The MSP issue has been raked up on a hypothetical scenario that the laws will let India Inc make inroads in the sector and initially pay farmers high sums, but the government will then slowly withdraw MSP procurement, and once that is done, evil corporate houses will pay them less, leaving them hapless as APMCs would have withered away. Sounds fantastical? Yes, but the gullible will fall for this story even though the government has assured that MSPs will remain. While support prices are announced for all significant crops, they are active for only rice and wheat, which Food Corporation of India procures in bulk for our public distribution system (and buffer stock).

Anecdotally, it has been seen that in contract farming, farmers often renege on contracts and sell elsewhere when prices are high, and companies at the other end find it hard to begin legal proceedings. Soft-drink firms have had this problem with potato and tomato farmers in the past.

The third law met less resistance, as it merely said that the Essential Commodities Act was to be withdrawn and stock holdings at the retail or wholesale ends would be applicable only under specified conditions.

The problem with India’s agriculture sector is that it employs around 60% of our workforce and contributes to just 15% of the economy. Yet, farm lobbies, which include landlords, large-holding farmers, intermediaries and APMCs, are just too powerful and hold sway over small and marginal farmers who are led to believe in doom forecasts. True, these lobby groups provide informal support to landless labourers and farmers in the form of loans, buybacks, advice, etc. This fosters close relations that allow farm leaders to stoke their anxieties without making space for them to understand the true situation.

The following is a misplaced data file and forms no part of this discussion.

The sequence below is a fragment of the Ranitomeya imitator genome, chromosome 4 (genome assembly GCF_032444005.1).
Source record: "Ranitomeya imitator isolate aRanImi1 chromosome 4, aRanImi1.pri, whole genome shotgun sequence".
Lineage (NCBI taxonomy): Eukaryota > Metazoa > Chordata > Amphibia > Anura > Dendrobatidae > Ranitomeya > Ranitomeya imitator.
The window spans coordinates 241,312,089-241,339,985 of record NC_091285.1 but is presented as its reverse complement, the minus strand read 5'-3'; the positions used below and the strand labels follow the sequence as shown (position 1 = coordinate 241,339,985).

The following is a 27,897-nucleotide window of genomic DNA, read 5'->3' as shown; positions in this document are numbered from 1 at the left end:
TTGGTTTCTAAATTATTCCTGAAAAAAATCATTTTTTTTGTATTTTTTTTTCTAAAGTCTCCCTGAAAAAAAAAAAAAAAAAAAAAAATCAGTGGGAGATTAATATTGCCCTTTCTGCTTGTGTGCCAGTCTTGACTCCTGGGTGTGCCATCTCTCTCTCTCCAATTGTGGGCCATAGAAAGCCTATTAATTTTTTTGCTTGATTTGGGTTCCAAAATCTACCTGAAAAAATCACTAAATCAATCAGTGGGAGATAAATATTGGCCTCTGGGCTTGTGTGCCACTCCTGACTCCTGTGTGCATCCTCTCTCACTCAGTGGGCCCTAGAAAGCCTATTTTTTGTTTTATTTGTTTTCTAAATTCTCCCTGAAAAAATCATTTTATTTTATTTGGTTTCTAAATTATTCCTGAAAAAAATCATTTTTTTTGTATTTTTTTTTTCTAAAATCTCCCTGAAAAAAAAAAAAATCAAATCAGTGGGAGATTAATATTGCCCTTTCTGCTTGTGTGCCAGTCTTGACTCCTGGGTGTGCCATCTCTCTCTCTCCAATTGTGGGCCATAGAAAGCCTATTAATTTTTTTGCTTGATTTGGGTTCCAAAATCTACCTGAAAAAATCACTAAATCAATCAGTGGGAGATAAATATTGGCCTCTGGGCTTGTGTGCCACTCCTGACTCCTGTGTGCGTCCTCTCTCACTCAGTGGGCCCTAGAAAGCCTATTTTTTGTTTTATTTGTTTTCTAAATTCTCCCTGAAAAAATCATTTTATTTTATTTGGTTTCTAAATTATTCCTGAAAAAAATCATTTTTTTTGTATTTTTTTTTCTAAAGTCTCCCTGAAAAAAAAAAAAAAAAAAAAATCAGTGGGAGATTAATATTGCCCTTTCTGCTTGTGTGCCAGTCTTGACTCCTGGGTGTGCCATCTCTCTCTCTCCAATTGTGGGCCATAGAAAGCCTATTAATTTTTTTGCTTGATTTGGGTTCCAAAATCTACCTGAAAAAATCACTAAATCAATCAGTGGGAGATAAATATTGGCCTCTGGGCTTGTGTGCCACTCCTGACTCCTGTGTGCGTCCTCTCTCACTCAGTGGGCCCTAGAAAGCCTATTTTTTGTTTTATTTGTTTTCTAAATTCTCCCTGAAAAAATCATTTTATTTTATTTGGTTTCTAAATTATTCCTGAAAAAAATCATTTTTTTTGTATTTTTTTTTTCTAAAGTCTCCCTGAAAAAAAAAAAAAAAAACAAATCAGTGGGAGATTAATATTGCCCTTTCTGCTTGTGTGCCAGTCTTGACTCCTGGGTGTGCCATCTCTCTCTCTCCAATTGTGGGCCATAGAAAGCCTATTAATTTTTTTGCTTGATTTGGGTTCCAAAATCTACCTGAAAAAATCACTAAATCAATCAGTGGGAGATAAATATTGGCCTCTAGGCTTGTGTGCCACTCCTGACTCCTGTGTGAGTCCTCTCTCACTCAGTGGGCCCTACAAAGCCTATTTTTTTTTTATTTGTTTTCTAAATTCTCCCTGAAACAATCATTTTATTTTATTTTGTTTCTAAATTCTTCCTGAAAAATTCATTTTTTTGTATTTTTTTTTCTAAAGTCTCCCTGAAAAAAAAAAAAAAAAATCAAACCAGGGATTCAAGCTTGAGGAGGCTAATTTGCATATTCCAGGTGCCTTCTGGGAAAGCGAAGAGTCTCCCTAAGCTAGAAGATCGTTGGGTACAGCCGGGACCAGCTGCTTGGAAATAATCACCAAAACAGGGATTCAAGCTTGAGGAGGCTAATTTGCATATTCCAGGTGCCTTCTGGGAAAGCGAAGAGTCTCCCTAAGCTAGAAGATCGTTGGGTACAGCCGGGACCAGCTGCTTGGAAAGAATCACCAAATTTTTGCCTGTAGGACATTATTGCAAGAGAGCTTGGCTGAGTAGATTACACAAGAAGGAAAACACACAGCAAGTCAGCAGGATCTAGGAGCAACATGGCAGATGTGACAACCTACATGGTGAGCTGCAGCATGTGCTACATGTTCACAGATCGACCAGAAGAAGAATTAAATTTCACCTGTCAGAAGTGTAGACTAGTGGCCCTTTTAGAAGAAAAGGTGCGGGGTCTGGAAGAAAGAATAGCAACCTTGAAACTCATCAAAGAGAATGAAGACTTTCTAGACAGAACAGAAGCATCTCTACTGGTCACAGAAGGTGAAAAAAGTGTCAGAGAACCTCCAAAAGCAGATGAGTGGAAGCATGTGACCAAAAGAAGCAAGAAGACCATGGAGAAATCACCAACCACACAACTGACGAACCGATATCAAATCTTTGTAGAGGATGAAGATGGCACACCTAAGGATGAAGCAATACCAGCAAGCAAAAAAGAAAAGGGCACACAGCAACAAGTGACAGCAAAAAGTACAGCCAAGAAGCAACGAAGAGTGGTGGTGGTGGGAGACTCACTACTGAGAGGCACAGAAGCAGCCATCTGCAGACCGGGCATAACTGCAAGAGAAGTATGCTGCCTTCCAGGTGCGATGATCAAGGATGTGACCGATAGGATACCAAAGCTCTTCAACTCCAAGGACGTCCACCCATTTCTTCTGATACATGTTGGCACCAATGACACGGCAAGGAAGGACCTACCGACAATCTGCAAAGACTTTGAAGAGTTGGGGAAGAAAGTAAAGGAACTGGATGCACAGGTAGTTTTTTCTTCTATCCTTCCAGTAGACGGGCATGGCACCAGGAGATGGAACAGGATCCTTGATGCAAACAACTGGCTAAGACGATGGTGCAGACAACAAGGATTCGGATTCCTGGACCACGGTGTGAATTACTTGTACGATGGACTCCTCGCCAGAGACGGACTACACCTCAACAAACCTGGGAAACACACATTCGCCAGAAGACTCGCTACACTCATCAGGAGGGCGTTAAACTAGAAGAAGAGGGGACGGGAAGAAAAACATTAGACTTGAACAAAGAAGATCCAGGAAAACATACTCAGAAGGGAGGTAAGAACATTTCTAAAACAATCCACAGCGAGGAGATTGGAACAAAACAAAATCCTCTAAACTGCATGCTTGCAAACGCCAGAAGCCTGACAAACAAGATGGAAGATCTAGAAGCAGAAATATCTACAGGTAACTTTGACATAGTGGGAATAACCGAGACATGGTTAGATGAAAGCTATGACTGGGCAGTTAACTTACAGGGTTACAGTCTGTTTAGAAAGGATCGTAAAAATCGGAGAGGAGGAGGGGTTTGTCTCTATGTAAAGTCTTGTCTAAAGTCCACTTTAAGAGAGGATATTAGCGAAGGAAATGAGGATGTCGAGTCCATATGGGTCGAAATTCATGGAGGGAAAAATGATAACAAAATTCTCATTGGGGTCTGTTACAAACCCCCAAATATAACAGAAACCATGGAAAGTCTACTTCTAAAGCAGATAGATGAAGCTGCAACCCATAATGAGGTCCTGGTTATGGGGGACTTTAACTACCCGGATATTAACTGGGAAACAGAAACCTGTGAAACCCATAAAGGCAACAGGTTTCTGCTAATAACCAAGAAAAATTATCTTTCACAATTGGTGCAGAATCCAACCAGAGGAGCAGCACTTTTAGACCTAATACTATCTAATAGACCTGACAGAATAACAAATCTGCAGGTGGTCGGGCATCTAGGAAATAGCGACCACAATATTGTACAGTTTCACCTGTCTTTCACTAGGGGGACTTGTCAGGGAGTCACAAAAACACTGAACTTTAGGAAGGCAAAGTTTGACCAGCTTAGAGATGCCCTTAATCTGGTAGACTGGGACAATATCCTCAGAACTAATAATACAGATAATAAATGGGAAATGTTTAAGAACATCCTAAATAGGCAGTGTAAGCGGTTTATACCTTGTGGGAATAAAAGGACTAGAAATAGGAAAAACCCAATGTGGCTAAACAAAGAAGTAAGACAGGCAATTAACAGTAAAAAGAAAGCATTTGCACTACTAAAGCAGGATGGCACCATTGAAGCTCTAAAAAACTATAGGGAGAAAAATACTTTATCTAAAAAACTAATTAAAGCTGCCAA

The repeal of these laws would be very unfortunate because it may mean that we are unable to commercialize agriculture for an extended period. The fact that farming is constitutionally a state subject means that the Centre has limited power on it, unless states are taken along. The Union government may have been compelled to withdraw these laws because it needs to stay in power to effect reforms, and if three states turn antagonistic, its future agenda would be in jeopardy.

Can we ever go back to getting these laws in? The answer is ‘yes’, and for this to happen, the government needs a stronger communication strategy, one that effectively conveys their benefits to all farmers across India. This will be a long battle that requires patience and perseverance, but it can be done.

It will, of course, take time. States that are more open to these ideas and have brought in the Model APMC laws could serve as case studies to be propagated among farmers in other states. Large numbers need to be convinced that these laws are in their interest.

Madan Sabnavis is author of ‘Hits & Misses: The Indian Banking Story’

Subscribe to Mint Newsletters
* Enter a valid email
* Thank you for subscribing to our newsletter.
Recommended For You
Edit Profile
Get alerts on WhatsApp
Set Preferences My ReadsFeedbackRedeem a Gift CardLogout